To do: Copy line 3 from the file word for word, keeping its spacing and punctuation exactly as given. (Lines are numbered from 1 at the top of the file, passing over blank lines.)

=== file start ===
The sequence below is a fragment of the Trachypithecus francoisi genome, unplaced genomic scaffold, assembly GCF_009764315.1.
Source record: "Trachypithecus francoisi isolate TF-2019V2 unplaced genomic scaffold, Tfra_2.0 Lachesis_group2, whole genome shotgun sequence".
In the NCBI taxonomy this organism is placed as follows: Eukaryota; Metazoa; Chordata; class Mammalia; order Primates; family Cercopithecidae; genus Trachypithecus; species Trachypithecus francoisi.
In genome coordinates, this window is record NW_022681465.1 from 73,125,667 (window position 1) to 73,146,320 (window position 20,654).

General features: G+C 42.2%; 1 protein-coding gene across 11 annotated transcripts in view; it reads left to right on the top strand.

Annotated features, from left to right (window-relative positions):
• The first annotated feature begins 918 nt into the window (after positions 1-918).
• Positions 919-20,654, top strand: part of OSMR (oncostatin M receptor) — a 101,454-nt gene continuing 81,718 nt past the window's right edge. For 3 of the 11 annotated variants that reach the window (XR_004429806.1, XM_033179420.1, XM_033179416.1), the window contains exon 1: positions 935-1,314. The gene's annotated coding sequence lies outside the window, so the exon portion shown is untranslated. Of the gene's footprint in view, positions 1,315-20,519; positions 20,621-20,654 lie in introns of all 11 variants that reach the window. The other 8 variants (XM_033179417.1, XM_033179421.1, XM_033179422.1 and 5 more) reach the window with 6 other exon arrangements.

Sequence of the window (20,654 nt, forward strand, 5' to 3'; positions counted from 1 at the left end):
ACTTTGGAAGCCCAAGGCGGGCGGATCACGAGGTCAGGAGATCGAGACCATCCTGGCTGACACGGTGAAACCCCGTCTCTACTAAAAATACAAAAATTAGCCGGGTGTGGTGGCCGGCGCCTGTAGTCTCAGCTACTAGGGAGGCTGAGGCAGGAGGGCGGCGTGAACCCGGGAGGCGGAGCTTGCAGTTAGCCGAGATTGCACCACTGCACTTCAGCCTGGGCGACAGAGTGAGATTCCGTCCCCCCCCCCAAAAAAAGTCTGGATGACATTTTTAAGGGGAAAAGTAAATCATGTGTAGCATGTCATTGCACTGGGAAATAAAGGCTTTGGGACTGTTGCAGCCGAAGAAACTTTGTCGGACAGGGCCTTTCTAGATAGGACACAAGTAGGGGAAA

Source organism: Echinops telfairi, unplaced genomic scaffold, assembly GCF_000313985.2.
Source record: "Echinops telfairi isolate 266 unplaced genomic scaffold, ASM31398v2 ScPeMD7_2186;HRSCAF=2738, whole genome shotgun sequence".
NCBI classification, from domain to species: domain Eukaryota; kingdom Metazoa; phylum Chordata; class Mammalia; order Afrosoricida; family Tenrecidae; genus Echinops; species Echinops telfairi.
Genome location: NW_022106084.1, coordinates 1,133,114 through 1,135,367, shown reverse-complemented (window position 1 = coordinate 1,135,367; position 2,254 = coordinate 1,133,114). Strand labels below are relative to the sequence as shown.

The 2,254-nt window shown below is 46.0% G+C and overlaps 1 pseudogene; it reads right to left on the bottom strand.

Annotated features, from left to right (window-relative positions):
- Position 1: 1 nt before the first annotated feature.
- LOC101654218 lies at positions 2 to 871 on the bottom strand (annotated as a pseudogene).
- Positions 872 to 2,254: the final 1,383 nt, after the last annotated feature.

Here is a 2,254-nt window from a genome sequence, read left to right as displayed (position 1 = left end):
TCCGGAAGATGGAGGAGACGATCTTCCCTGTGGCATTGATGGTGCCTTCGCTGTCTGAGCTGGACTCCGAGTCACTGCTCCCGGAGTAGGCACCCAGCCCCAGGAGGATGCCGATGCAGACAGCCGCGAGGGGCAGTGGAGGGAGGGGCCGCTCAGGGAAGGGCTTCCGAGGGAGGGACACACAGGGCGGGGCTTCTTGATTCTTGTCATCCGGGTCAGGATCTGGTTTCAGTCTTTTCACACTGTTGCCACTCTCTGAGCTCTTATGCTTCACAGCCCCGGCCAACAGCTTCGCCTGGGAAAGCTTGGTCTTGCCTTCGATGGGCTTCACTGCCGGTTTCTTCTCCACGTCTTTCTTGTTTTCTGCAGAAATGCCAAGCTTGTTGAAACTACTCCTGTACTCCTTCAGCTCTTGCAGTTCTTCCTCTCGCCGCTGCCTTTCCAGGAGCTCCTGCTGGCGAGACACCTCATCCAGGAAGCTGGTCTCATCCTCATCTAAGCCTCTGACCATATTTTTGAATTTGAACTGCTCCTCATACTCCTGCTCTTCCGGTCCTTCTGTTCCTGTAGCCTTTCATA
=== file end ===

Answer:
In the NCBI taxonomy this organism is placed as follows: Eukaryota; Metazoa; Chordata; class Mammalia; order Primates; family Cercopithecidae; genus Trachypithecus; species Trachypithecus francoisi.